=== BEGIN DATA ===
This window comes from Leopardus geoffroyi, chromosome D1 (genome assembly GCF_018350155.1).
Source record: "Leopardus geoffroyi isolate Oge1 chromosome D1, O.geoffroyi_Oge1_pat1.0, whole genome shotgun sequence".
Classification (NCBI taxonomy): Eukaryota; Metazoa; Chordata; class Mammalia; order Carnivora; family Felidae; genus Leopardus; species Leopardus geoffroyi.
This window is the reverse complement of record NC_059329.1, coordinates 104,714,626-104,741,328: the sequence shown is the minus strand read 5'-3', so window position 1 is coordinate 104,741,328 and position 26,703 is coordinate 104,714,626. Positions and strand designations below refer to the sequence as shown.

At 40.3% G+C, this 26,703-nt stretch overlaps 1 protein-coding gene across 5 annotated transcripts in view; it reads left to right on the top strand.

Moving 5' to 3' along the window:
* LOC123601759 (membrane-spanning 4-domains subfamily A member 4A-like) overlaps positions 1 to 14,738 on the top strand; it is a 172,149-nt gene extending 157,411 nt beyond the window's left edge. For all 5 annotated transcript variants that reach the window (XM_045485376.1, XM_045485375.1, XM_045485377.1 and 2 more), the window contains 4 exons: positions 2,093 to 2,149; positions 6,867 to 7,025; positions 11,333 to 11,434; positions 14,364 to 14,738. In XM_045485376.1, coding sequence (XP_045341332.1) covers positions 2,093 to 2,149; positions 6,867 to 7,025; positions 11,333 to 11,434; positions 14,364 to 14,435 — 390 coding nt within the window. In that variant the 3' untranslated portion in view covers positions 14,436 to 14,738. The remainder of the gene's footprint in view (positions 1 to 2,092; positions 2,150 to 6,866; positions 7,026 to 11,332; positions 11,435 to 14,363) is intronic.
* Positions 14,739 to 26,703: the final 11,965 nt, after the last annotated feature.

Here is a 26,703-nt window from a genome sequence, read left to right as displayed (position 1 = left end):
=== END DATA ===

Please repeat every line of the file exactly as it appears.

This window comes from Leopardus geoffroyi, chromosome D1 (genome assembly GCF_018350155.1).
Source record: "Leopardus geoffroyi isolate Oge1 chromosome D1, O.geoffroyi_Oge1_pat1.0, whole genome shotgun sequence".
Classification (NCBI taxonomy): Eukaryota; Metazoa; Chordata; class Mammalia; order Carnivora; family Felidae; genus Leopardus; species Leopardus geoffroyi.
This window is the reverse complement of record NC_059329.1, coordinates 104,714,626-104,741,328: the sequence shown is the minus strand read 5'-3', so window position 1 is coordinate 104,741,328 and position 26,703 is coordinate 104,714,626. Positions and strand designations below refer to the sequence as shown.

At 40.3% G+C, this 26,703-nt stretch overlaps 1 protein-coding gene across 5 annotated transcripts in view; it reads left to right on the top strand.

Moving 5' to 3' along the window:
* LOC123601759 (membrane-spanning 4-domains subfamily A member 4A-like) overlaps positions 1 to 14,738 on the top strand; it is a 172,149-nt gene extending 157,411 nt beyond the window's left edge. For all 5 annotated transcript variants that reach the window (XM_045485376.1, XM_045485375.1, XM_045485377.1 and 2 more), the window contains 4 exons: positions 2,093 to 2,149; positions 6,867 to 7,025; positions 11,333 to 11,434; positions 14,364 to 14,738. In XM_045485376.1, coding sequence (XP_045341332.1) covers positions 2,093 to 2,149; positions 6,867 to 7,025; positions 11,333 to 11,434; positions 14,364 to 14,435 — 390 coding nt within the window. In that variant the 3' untranslated portion in view covers positions 14,436 to 14,738. The remainder of the gene's footprint in view (positions 1 to 2,092; positions 2,150 to 6,866; positions 7,026 to 11,332; positions 11,435 to 14,363) is intronic.
* Positions 14,739 to 26,703: the final 11,965 nt, after the last annotated feature.

Here is a 26,703-nt window from a genome sequence, read left to right as displayed (position 1 = left end):